I agree with the author, I have my BA in Journalism and I must admit it’s scary times right now. I would never condone paying for this type of subscription. As the author says, setting this type of precedent would have all other publications going down the same path. Then what? We all pay $15 a month x 20 or so publications to stay educated and informed? Education should be disseminated to the poor, not withheld for the upper class.  

    On another note something interesting is how these publications see mobile devices as a golden opportunity. Faced with declining subscriptions in the print market for years, they see devices like the iPad as the new doorstep. Publishers simply want to go back to their glory days where everyone ponied up who wanted to take part. 

    The reality here is that publishers now more than ever need to understand their audience – something they used to be quite adept at.

  • http://pulse.yahoo.com/_SKH4FHT7VQN5SSMC37ODZC67SI Aloha

    As if i was gonna read the New york Post anyway. 

  • http://www.facebook.com/people/Bruce-Goldensteinberg/100001733299534 Bruce Goldensteinberg

    That’s the typical liberal mentality. You think you are entitled to read the NY Post without paying.  Someone else should pay, just not you, right? That’s the attitude which has bankrupted this nation and made us a country of freeloaders looking for handouts from the government. The NY Post produces great content and I applaud them cutting off free loaders who want something for nothing.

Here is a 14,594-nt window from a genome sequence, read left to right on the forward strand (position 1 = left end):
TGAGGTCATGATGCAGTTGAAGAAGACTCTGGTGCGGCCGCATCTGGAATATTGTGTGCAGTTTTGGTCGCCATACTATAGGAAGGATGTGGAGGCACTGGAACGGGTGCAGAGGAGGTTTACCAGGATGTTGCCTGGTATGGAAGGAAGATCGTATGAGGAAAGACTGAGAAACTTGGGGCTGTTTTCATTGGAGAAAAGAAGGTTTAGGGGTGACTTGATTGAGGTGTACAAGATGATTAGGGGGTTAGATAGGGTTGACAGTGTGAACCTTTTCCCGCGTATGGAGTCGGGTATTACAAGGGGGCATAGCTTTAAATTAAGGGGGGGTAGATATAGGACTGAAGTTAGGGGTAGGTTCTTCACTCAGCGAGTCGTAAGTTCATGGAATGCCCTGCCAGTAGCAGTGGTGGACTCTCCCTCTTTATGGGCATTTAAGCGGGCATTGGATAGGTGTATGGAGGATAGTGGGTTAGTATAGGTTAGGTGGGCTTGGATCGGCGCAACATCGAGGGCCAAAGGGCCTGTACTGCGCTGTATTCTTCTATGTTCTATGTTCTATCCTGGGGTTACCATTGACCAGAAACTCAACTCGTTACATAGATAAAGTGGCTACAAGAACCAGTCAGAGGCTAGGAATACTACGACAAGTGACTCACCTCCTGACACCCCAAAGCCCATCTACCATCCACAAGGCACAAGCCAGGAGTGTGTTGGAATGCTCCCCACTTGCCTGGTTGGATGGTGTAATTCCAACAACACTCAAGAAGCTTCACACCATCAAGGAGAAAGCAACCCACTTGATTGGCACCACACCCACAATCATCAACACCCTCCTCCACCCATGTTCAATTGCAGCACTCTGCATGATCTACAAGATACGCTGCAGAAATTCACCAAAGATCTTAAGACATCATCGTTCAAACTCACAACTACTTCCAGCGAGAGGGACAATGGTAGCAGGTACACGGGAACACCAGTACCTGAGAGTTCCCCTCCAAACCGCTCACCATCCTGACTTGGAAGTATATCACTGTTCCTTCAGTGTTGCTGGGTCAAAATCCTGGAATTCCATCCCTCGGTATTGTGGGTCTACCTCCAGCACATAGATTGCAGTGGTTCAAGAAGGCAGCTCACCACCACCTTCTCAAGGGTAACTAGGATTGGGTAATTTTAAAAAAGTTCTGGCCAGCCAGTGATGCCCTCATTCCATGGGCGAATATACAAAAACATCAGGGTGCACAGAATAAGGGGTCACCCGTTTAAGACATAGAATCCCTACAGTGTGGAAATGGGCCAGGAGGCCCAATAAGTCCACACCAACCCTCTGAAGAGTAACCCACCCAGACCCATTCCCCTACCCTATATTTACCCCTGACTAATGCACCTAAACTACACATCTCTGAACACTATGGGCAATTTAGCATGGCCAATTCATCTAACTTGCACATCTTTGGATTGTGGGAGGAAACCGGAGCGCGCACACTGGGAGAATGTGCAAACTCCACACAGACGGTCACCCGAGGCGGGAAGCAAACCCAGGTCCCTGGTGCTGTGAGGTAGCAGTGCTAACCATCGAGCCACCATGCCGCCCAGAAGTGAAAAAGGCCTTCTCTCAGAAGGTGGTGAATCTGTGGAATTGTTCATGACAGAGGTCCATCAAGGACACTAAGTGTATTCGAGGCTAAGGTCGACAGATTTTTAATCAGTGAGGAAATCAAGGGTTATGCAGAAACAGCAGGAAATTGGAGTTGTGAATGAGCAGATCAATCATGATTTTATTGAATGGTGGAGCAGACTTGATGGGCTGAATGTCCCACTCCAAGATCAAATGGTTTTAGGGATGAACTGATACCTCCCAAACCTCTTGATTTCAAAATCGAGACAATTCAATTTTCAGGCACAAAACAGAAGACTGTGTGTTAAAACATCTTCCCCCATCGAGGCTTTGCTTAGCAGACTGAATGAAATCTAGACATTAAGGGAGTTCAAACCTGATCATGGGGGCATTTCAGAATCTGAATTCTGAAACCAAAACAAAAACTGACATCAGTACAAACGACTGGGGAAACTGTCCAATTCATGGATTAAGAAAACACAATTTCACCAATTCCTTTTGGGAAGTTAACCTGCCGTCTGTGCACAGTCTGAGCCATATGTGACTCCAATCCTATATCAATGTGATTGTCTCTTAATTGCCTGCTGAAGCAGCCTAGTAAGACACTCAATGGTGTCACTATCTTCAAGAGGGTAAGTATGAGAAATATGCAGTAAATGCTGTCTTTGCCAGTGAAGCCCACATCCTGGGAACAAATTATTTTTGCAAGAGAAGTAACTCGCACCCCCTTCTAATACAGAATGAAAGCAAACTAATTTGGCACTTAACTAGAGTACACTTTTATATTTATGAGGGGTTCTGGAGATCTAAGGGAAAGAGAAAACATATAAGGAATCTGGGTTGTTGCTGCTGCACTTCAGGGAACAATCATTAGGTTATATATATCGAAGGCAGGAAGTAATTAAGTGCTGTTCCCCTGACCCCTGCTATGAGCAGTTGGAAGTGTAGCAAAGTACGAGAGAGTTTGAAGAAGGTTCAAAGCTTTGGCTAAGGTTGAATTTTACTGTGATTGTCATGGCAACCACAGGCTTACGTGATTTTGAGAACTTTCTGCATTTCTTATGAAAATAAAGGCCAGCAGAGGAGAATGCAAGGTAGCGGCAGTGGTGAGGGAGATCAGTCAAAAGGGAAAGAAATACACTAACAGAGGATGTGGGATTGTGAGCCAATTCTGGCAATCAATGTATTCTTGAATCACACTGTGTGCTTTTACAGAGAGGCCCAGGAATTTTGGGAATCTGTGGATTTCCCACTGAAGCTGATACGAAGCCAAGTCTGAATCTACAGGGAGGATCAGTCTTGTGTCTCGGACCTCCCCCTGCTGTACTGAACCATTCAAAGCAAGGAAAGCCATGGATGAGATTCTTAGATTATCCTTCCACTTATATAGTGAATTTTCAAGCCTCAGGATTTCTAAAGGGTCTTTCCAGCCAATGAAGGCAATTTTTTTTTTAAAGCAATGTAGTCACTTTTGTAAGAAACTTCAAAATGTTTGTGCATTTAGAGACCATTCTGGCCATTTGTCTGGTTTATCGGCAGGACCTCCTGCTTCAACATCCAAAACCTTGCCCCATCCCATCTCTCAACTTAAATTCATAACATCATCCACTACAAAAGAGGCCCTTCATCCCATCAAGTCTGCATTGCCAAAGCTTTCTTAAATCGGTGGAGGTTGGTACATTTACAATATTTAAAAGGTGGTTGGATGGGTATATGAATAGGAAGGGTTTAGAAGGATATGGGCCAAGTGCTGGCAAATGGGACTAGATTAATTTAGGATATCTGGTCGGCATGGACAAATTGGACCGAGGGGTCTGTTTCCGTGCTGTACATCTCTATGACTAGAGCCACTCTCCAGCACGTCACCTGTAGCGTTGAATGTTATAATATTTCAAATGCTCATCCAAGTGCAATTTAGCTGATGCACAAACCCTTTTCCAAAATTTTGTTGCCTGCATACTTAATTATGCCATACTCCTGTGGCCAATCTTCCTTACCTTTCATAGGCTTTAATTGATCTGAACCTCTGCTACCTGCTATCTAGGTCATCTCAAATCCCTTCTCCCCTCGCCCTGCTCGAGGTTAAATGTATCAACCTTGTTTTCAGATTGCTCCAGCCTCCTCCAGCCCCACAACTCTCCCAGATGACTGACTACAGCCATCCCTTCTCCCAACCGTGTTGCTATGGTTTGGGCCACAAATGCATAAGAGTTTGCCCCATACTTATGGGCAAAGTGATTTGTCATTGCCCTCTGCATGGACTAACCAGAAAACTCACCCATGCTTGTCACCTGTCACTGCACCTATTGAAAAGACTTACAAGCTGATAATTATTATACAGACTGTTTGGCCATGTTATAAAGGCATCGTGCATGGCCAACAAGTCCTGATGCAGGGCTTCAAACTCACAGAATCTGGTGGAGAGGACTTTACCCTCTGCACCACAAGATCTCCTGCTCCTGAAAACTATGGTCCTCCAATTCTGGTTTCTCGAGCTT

• Anonymous

      I don’t think liberal are too much concerned about reading NY Post. Also, you so called tea party/conservative make to look all issues as Socialist, even though most of the time you all are out of touch with the realities.

  • http://twitter.com/matthewfrench Matt French

    As an individual in the newspaper publishing business, I too feel that this is a misstep on the Post’s behalf. But hardly one to crucify them over.

    The reality is that there is no clear cut way to monetize content creation on the web. So, publishers are left to blindly stab in the dark to see what sticks. Unfortunately, the Post’s solution has ignored a fundamental principle of the internet … the free flowing of information.

    From my point of view, there is one crucial piece of the puzzle missing when it comes to monetizing editorial content on the web: an easy payment process. The internet had made readers very non-committal. Subscriptions and long term pre-payments make no sense. Entering a credit-card number has become a roadblock on the web, that usually just cause the reader to look elsewhere.

    If publishers could agree on a simple micro-payment system (something like Flattr) where readers could tip the content creator the same way they would hit a Facebook like button, then it removes the roadblock by making payment optional (but incredibly easy). We need something that does for tipping, what PayPal did for online payments.

    If the process of tipping for an article can be reduced to a single click, I have a feeling that people may start to open up to the idea of paying for content that they truly found to be valuable.

    Then, instead of implementing a pay wall, publishers could require readers to have a micro-payment tipping account in order to read the full content. And then offer incentives for readers who tip generously.

    Information is still free to flow … and the potential to make some money is there. Better than $0.

    That’s my two cents.